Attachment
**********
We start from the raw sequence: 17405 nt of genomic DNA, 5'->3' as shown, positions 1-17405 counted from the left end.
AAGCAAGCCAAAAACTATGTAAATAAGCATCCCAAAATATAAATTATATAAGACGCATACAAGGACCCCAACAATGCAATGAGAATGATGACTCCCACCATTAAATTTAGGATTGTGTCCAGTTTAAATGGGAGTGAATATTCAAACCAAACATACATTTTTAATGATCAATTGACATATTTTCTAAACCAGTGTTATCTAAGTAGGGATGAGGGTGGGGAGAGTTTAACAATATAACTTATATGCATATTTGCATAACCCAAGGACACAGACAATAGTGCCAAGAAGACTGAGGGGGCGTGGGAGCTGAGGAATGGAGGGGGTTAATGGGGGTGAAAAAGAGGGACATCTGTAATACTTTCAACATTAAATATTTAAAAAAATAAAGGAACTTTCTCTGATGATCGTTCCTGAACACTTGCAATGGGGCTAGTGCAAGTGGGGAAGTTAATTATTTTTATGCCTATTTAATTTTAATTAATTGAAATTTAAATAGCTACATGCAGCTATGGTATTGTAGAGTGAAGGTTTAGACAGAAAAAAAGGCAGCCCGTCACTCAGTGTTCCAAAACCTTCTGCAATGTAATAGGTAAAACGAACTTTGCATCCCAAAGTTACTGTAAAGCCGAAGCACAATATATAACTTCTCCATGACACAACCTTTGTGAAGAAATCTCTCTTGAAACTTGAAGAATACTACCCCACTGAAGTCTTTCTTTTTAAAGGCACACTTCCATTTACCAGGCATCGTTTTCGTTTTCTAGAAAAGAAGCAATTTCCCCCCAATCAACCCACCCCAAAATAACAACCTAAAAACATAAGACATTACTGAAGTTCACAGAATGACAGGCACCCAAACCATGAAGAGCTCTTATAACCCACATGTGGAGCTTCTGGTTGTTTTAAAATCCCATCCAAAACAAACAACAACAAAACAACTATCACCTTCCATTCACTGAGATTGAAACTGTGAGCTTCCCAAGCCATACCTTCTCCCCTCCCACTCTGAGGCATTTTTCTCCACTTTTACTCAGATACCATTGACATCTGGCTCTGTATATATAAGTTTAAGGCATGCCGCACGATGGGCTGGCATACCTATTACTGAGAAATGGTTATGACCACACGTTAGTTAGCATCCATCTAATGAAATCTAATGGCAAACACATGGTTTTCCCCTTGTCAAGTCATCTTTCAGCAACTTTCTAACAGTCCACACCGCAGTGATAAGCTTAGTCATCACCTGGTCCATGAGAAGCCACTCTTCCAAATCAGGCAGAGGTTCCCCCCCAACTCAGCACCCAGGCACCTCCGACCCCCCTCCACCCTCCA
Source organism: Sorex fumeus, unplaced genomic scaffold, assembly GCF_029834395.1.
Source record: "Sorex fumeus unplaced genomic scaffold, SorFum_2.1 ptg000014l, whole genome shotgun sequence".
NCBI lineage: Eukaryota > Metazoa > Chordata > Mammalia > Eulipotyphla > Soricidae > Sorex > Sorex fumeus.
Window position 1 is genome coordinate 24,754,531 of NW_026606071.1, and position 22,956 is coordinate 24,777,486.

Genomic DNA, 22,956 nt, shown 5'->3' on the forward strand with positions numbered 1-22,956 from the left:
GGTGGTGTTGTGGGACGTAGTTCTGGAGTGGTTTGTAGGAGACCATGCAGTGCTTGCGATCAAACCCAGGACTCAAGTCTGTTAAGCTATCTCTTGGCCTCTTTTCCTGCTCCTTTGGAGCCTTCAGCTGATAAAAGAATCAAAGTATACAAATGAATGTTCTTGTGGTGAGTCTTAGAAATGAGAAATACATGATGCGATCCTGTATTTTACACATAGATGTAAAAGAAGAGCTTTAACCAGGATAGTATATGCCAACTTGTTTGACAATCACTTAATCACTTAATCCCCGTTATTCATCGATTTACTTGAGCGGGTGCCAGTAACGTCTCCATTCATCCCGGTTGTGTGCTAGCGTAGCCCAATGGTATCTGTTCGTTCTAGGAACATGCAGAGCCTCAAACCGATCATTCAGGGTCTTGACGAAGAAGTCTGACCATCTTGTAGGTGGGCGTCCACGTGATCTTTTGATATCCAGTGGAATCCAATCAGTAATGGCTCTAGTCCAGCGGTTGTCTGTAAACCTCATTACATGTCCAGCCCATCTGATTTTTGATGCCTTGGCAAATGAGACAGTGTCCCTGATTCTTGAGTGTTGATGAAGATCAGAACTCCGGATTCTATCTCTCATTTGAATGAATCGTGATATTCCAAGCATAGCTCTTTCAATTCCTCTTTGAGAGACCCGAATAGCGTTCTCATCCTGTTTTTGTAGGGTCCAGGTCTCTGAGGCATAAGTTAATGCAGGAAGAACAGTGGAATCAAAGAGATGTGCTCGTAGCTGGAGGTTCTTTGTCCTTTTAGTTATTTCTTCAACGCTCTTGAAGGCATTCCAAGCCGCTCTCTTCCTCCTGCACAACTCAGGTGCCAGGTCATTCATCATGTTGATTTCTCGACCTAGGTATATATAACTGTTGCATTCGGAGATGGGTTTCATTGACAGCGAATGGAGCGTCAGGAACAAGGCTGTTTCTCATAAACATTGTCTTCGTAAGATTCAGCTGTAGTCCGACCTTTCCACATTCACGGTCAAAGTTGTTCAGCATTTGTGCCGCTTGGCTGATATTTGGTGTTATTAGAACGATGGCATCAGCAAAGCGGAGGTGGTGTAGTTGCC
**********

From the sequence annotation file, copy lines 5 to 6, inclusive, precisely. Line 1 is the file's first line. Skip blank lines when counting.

NCBI lineage: Eukaryota > Metazoa > Chordata > Mammalia > Eulipotyphla > Soricidae > Sorex > Sorex fumeus.
Window position 1 is genome coordinate 24,754,531 of NW_026606071.1, and position 22,956 is coordinate 24,777,486.